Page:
A Challenging Specialty
Dr. Karlin died on July 27, 1998.
Dr. Elizabeth Karlin is a lot of things: An honors medical school graduate, a mother, a respected doctor in her community, an abortion provider.
Dr. Karlin, who received her medical degree from the University of Wisconsin, began providing abortions in 1990. “I was an internist and I started doing abortions because someone asked me to,” she recalls. “When I went to the clinic and saw this huge waiting room full of despondent women, I knew this was what I was going to do. Once I experienced this incredible need, it never occurred to me that I wouldn’t do it.”
She began talking to medical students about why she provides abortions in 1991, and that continues to be an important—and energizing—part of her work. “If someone hadn’t asked me, it wouldn’t have occurred to me—as pro-choice as I was—to be an abortion provider. So, I realized we have to work with medical students to ‘occur it’ to them. Once I saw what it gave me as a field, I wanted to share it with them. I really enjoy what I do. It’s difficult. Sometimes it’s excruciatingly emotional and there are parts I don’t like. But the sum total is if you want to be part of social action and a very technical medical practice, this is the place to be.”
In her practice at the Women’s Medical Center of Madison, Wisconsin, Dr. Karlin created a facility where abortions—and other reproductive healthcare—are provided with consideration and skill. She has found that providing a full range of medical care and treating patients with respect results in lower repeat abortion rates. Her accomplishments were recognized by the American Medical Women’s Association, which chose her for their highest honor, The Elizabeth Blackwell Award, in 1996.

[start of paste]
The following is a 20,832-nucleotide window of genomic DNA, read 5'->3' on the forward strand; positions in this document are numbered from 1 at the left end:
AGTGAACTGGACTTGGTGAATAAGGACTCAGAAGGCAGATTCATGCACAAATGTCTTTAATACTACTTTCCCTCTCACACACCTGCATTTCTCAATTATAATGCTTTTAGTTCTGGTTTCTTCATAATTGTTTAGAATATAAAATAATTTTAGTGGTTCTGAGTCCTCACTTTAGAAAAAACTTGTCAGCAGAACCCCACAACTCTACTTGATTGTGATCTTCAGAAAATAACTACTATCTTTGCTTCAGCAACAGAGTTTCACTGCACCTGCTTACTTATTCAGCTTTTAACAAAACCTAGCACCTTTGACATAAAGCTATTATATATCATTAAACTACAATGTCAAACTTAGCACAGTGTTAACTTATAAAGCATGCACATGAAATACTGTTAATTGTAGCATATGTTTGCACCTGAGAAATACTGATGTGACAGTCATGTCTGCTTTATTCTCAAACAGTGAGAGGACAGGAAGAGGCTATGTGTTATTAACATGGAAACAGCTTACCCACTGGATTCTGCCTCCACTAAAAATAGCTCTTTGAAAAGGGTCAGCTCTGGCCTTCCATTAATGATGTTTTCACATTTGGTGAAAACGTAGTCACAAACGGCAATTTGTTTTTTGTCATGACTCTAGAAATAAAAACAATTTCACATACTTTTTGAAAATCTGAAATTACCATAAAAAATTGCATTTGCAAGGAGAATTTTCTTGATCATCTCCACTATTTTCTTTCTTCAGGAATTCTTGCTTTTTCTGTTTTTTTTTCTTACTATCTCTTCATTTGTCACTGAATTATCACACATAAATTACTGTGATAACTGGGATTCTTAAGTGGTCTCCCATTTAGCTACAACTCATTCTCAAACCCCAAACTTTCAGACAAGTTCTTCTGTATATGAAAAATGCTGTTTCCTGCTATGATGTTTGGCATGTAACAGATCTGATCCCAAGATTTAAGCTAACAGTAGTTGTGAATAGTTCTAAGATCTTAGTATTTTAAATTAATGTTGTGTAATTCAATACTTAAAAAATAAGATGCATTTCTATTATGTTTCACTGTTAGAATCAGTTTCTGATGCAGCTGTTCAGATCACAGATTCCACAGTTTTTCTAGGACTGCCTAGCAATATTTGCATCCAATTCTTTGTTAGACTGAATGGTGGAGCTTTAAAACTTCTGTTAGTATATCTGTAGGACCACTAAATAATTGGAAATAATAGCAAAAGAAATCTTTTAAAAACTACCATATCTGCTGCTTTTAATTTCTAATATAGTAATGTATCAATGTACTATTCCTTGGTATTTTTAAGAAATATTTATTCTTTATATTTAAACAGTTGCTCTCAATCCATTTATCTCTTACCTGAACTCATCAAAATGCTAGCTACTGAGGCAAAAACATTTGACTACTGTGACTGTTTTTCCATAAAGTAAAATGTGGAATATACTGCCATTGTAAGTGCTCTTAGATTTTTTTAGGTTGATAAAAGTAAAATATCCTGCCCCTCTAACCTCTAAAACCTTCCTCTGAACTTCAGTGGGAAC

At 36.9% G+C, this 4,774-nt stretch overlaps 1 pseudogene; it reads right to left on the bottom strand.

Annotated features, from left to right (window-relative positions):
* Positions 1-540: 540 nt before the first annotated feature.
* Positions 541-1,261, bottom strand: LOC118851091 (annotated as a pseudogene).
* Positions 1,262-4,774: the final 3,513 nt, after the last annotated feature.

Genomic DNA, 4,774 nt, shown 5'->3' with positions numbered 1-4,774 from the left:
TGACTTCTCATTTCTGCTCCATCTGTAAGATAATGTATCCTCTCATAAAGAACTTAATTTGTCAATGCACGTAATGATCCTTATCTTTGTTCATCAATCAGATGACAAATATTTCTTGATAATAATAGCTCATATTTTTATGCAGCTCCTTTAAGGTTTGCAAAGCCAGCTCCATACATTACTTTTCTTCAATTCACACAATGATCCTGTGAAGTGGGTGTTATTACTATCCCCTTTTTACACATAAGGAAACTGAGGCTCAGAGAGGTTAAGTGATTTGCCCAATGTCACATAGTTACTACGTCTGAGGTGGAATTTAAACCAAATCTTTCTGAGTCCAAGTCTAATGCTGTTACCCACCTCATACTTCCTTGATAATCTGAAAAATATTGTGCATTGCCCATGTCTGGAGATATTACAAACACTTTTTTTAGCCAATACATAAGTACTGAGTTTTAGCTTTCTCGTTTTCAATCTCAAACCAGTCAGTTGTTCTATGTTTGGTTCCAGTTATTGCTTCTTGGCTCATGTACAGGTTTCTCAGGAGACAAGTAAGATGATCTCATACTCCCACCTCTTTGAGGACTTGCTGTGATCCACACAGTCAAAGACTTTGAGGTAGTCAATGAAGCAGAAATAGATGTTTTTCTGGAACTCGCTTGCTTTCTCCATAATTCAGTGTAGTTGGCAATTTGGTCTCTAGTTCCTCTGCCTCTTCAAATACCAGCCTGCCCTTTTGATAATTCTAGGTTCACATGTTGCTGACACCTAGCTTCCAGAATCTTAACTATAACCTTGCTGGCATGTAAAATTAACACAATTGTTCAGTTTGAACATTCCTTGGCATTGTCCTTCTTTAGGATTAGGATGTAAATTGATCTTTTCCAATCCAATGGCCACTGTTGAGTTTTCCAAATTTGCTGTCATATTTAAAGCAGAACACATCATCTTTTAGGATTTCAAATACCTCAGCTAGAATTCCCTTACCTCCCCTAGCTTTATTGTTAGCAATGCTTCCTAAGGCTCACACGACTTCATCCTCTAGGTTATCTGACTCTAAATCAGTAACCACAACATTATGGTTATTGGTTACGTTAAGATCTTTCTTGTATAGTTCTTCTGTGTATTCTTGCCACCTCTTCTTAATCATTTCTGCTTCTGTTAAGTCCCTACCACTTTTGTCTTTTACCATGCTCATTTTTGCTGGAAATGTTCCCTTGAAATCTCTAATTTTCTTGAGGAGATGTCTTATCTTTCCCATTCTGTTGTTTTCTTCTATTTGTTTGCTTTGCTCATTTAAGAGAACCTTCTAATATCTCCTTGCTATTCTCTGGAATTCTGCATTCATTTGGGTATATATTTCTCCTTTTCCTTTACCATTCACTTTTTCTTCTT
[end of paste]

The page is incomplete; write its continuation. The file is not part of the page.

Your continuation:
She wrote about her work in The New York Times: “Like coronary artery surgery, an abortion is a response to things gone wrong. It is not the underlying disease. Ignoring the disease is bad medicine. My job is to stop the next abortion. To do this, we expect our patients to leave us empowered, more informed, healthier and, yes, happier than when they came in.”
Dr. Karlin joined the Board of PRCH because of her “deep down respect” for doctors like Bill Rashbaum and other Board members who have been providing abortions for such a long time. “I can interact with distinguished physicians who are doing what I’m doing. We all want safe abortions to be an integrated part of established medicine. PRCH is a place where we can get that together because doctor to doctor is what it’s about.”
Dr. Karlin faces the day-to-day threats and harassment—what she calls the “creepy stuff” that has caused so many doctors to stop performing abortions—with equanimity. An article she wrote about the need for abortion providers to wear protective clothing captures her strength, compassion and wit: “I have learned to do a safe abortion. I have learned to counsel the most troubled women I have ever seen. I am learning not to judge. I am learning to teach what I know to medical students and residents. What I haven’t learned yet is what the hell to wear to work.”